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Publication numberUS5177969 A
Publication typeGrant
Application numberUS 07/682,423
Publication dateJan 12, 1993
Filing dateApr 8, 1991
Priority dateSep 5, 1989
Fee statusPaid
Also published asCA2105982A1, CA2105982C, DE69121424D1, DE69121424T2, EP0592424A1, EP0592424B1, WO1992017703A1
Publication number07682423, 682423, US 5177969 A, US 5177969A, US-A-5177969, US5177969 A, US5177969A
InventorsEdward T. Schneider
Original AssigneeSchneider Edward T
Export CitationBiBTeX, EndNote, RefMan
External Links: USPTO, USPTO Assignment, Espacenet
Thermochemical actuation method and apparatus
US 5177969 A
Abstract
A pressure vessel (A) is defined by end walls (16) and side walls (18). In the interior, a plurality of fins (12) define an assembly of thin passages (10) that are filled with a material (26) that expands as it changes from a solid to a fluid state. The passages are thin, on the order of 0.01 inches such that heat is transferred relatively quickly into and out of the material. The passages communicate with a manifold area (14) to a piston bore (40) or other structure (B) for converting fluid pressure into mechanical movement. The piston bore holds a low durometer seal (44), a higher durometer seal (46), and a movable piston (42). To generate rotary motion, the piston and vessel assembly are mounted for rotation about an eccentrically placed member (68). As the pressure vessel goes through heating and cooling reservoirs, the pistons expand and contract causing rotation (FIGS. 4-6). In another application, at least two of the assemblies are interconnected by a heat pump (74) such that heat can be moved back and forth between the two. Additional heat pumps are provided for moving heat from the ambient air or other sources of heat to the pressure vessels (FIG. 7). The actuator is also used to control a two position valve (FIG. 9) and a three position valve (FIG. 10). A pair of actuator vessels (160, 162) are connected by a common heat transfer device (164) for causing differential movement between pistons (166, 168), (FIG. 12).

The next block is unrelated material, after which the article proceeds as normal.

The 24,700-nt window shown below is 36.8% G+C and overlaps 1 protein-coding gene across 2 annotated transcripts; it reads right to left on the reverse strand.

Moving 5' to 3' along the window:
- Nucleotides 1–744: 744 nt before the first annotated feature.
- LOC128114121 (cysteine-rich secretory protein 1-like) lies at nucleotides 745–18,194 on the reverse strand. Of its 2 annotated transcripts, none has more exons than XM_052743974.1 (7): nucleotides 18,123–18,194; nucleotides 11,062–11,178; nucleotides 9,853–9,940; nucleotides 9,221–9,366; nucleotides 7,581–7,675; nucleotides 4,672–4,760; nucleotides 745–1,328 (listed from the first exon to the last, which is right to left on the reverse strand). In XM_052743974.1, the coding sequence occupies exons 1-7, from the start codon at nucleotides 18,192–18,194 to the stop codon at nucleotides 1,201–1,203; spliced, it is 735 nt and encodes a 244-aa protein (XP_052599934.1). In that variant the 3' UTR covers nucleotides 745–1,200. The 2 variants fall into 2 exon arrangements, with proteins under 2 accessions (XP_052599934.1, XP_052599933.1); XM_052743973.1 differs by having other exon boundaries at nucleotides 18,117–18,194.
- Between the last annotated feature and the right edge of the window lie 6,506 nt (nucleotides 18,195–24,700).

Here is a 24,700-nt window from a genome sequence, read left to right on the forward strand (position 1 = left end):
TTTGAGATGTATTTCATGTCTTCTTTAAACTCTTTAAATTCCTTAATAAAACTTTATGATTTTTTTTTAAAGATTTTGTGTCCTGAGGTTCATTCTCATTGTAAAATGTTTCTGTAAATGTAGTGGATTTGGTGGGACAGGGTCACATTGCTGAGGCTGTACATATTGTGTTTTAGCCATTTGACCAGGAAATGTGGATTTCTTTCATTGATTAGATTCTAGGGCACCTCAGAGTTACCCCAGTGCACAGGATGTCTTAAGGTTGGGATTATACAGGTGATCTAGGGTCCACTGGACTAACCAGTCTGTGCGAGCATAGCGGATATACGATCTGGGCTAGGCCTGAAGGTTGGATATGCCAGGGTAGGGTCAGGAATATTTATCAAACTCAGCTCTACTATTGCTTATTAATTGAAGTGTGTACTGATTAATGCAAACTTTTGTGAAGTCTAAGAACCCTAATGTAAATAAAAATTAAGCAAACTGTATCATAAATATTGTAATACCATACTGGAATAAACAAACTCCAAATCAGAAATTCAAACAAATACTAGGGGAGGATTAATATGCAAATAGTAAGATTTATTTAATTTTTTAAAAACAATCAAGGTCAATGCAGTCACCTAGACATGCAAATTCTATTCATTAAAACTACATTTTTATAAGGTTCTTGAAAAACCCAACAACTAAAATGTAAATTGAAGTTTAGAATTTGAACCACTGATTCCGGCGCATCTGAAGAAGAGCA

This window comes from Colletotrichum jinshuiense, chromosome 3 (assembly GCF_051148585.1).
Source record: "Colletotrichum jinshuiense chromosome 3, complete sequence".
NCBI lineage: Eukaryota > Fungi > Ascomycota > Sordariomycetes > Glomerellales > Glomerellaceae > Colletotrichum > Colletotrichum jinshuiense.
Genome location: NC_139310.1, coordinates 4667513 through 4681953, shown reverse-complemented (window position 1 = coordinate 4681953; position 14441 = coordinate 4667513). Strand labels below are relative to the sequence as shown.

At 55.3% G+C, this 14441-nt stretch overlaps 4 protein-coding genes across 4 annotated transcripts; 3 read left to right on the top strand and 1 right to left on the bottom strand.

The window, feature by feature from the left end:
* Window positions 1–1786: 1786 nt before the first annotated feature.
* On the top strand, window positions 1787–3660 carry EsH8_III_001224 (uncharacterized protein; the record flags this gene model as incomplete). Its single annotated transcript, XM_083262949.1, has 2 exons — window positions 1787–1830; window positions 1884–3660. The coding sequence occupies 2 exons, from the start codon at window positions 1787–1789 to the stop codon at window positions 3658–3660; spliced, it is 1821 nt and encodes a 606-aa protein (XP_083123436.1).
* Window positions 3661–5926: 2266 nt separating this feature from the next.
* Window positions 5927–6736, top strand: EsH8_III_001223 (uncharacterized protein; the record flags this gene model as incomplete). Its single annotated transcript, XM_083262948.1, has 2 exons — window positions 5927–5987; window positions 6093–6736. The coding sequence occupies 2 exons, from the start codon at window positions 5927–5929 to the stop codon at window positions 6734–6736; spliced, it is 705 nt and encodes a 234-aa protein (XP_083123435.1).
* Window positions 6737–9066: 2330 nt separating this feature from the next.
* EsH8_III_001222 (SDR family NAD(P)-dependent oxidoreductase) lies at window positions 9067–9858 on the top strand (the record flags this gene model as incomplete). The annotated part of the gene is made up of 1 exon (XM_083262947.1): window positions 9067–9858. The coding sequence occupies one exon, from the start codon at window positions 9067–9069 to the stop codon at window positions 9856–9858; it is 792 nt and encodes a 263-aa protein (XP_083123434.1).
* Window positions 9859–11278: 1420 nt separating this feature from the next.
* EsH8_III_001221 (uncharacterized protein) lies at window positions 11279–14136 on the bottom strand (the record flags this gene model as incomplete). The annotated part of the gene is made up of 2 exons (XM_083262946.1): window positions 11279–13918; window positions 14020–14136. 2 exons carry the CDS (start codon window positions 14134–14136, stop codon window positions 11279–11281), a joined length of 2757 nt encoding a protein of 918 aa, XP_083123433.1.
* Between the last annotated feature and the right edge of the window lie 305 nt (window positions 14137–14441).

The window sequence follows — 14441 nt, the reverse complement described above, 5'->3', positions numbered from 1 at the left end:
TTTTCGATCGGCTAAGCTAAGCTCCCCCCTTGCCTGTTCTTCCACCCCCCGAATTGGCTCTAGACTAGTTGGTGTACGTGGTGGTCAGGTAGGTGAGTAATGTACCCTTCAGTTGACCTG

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Claims(20)
Having thus described the preferred embodiments, the invention is now claimed to be:
1. A high force actuator apparatus which operates at speeds comparable with a solenoid, the actuator apparatus comprising:
a fluid pressure vessel within which an array of thin paths are defined which paths merge into a manifold region, the thin paths being defined between thermally conductive surfaces spaced a minimal dimension apart;